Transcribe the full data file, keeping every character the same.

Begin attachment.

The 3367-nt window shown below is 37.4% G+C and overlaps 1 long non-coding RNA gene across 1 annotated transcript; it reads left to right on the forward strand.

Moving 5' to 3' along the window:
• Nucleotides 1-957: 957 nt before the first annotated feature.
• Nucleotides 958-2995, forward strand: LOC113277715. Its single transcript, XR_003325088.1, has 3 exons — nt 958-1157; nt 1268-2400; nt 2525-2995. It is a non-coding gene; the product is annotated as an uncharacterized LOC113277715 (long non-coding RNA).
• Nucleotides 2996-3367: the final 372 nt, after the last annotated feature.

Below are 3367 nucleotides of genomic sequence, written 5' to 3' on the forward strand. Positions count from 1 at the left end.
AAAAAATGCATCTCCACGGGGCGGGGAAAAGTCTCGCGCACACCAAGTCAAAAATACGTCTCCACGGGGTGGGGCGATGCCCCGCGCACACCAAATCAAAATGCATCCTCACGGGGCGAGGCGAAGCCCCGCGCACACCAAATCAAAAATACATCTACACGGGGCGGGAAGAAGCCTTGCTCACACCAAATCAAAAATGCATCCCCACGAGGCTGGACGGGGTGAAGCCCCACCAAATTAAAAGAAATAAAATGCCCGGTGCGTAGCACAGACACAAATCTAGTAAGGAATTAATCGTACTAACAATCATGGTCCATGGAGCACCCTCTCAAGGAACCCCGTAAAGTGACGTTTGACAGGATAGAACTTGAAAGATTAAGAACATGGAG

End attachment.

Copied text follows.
The 3367-nt window shown below is 37.4% G+C and overlaps 1 long non-coding RNA gene across 1 annotated transcript; it reads left to right on the forward strand.

Moving 5' to 3' along the window:
• Nucleotides 1-957: 957 nt before the first annotated feature.
• Nucleotides 958-2995, forward strand: LOC113277715. Its single transcript, XR_003325088.1, has 3 exons — nt 958-1157; nt 1268-2400; nt 2525-2995. It is a non-coding gene; the product is annotated as an uncharacterized LOC113277715 (long non-coding RNA).
• Nucleotides 2996-3367: the final 372 nt, after the last annotated feature.

Below are 3367 nucleotides of genomic sequence, written 5' to 3' on the forward strand. Positions count from 1 at the left end.
AAAAAATGCATCTCCACGGGGCGGGGAAAAGTCTCGCGCACACCAAGTCAAAAATACGTCTCCACGGGGTGGGGCGATGCCCCGCGCACACCAAATCAAAATGCATCCTCACGGGGCGAGGCGAAGCCCCGCGCACACCAAATCAAAAATACATCTACACGGGGCGGGAAGAAGCCTTGCTCACACCAAATCAAAAATGCATCCCCACGAGGCTGGACGGGGTGAAGCCCCACCAAATTAAAAGAAATAAAATGCCCGGTGCGTAGCACAGACACAAATCTAGTAAGGAATTAATCGTACTAACAATCATGGTCCATGGAGCACCCTCTCAAGGAACCCCGTAAAGTGACGTTTGACAGGATAGAACTTGAAAGATTAAGAACATGGAG